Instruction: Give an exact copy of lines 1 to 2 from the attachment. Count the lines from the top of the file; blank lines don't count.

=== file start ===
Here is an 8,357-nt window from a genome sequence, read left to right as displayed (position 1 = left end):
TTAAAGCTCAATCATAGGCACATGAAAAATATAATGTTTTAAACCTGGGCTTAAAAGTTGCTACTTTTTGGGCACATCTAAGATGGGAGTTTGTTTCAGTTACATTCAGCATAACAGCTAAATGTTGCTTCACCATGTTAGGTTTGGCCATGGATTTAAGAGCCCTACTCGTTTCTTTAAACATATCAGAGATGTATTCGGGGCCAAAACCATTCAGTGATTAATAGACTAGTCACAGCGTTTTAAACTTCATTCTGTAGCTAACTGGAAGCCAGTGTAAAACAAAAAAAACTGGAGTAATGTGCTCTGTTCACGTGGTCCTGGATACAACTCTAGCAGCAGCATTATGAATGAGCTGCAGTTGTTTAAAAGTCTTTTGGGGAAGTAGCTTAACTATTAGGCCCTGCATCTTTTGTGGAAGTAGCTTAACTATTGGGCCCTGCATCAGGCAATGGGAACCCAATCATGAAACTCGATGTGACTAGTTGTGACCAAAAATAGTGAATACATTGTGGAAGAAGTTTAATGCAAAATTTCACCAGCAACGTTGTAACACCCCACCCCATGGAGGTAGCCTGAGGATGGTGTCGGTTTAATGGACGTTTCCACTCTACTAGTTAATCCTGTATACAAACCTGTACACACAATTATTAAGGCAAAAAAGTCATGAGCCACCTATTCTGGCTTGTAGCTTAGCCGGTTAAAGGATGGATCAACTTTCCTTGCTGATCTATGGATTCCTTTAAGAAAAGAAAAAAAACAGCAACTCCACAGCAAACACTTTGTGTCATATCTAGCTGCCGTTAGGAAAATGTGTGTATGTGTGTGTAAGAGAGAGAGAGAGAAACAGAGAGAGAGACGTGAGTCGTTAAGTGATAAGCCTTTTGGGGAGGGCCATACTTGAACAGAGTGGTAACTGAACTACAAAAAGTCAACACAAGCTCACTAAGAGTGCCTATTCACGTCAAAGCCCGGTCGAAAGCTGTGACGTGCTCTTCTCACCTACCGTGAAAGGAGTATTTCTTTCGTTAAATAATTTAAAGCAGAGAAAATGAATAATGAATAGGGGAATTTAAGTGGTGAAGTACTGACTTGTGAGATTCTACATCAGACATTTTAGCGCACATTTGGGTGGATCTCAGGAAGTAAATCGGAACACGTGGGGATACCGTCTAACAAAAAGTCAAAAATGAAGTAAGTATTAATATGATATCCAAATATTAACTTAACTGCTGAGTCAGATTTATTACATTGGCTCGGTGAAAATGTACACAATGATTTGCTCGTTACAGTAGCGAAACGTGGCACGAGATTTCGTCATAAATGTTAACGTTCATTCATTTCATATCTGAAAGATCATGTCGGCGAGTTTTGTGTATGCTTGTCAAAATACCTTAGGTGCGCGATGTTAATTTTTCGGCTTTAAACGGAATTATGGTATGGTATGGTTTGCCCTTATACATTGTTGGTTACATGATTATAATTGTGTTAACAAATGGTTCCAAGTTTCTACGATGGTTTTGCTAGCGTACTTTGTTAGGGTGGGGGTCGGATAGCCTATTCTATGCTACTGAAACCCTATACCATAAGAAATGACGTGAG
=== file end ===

Here is an 8,357-nt window from a genome sequence, read left to right as displayed (position 1 = left end):
TTAAAGCTCAATCATAGGCACATGAAAAATATAATGTTTTAAACCTGGGCTTAAAAGTTGCTACTTTTTGGGCACATCTAAGATGGGAGTTTGTTTCAGTTACATTCAGCATAACAGCTAAATGTTGCTTCACCATGTTAGGTTTGGCCATGGATTTAAGAGCCCTACTCGTTTCTTTAAACATATCAGAGATGTATTCGGGGCCAAAACCATTCAGTGATTAATAGACTAGTCACAGCGTTTTAAACTTCATTCTGTAGCTAACTGGAAGCCAGTGTAAAACAAAAAAAACTGGAGTAATGTGCTCTGTTCACGTGGTCCTGGATACAACTCTAGCAGCAGCATTATGAATGAGCTGCAGTTGTTTAAAAGTCTTTTGGGGAAGTAGCTTAACTATTAGGCCCTGCATCTTTTGTGGAAGTAGCTTAACTATTGGGCCCTGCATCAGGCAATGGGAACCCAATCATGAAACTCGATGTGACTAGTTGTGACCAAAAATAGTGAATACATTGTGGAAGAAGTTTAATGCAAAATTTCACCAGCAACGTTGTAACACCCCACCCCATGGAGGTAGCCTGAGGATGGTGTCGGTTTAATGGACGTTTCCACTCTACTAGTTAATCCTGTATACAAACCTGTACACACAATTATTAAGGCAAAAAAGTCATGAGCCACCTATTCTGGCTTGTAGCTTAGCCGGTTAAAGGATGGATCAACTTTCCTTGCTGATCTATGGATTCCTTTAAGAAAAGAAAAAAAACAGCAACTCCACAGCAAACACTTTGTGTCATATCTAGCTGCCGTTAGGAAAATGTGTGTATGTGTGTGTAAGAGAGAGAGAGAGAAACAGAGAGAGAGACGTGAGTCGTTAAGTGATAAGCCTTTTGGGGAGGGCCATACTTGAACAGAGTGGTAACTGAACTACAAAAAGTCAACACAAGCTCACTAAGAGTGCCTATTCACGTCAAAGCCCGGTCGAAAGCTGTGACGTGCTCTTCTCACCTACCGTGAAAGGAGTATTTCTTTCGTTAAATAATTTAAAGCAGAGAAAATGAATAATGAATAGGGGAATTTAAGTGGTGAAGTACTGACTTGTGAGATTCTACATCAGACATTTTAGCGCACATTTGGGTGGATCTCAGGAAGTAAATCGGAACACGTGGGGATACCGTCTAACAAAAAGTCAAAAATGAAGTAAGTATTAATATGATATCCAAATATTAACTTAACTGCTGAGTCAGATTTATTACATTGGCTCGGTGAAAATGTACACAATGATTTGCTCGTTACAGTAGCGAAACGTGGCACGAGATTTCGTCATAAATGTTAACGTTCATTCATTTCATATCTGAAAGATCATGTCGGCGAGTTTTGTGTATGCTTGTCAAAATACCTTAGGTGCGCGATGTTAATTTTTCGGCTTTAAACGGAATTATGGTATGGTATGGTTTGCCCTTATACATTGTTGGTTACATGATTATAATTGTGTTAACAAATGGTTCCAAGTTTCTACGATGGTTTTGCTAGCGTACTTTGTTAGGGTGGGGGTCGGATAGCCTATTCTATGCTACTGAAACCCTATACCATAAGAAATGACGTGAG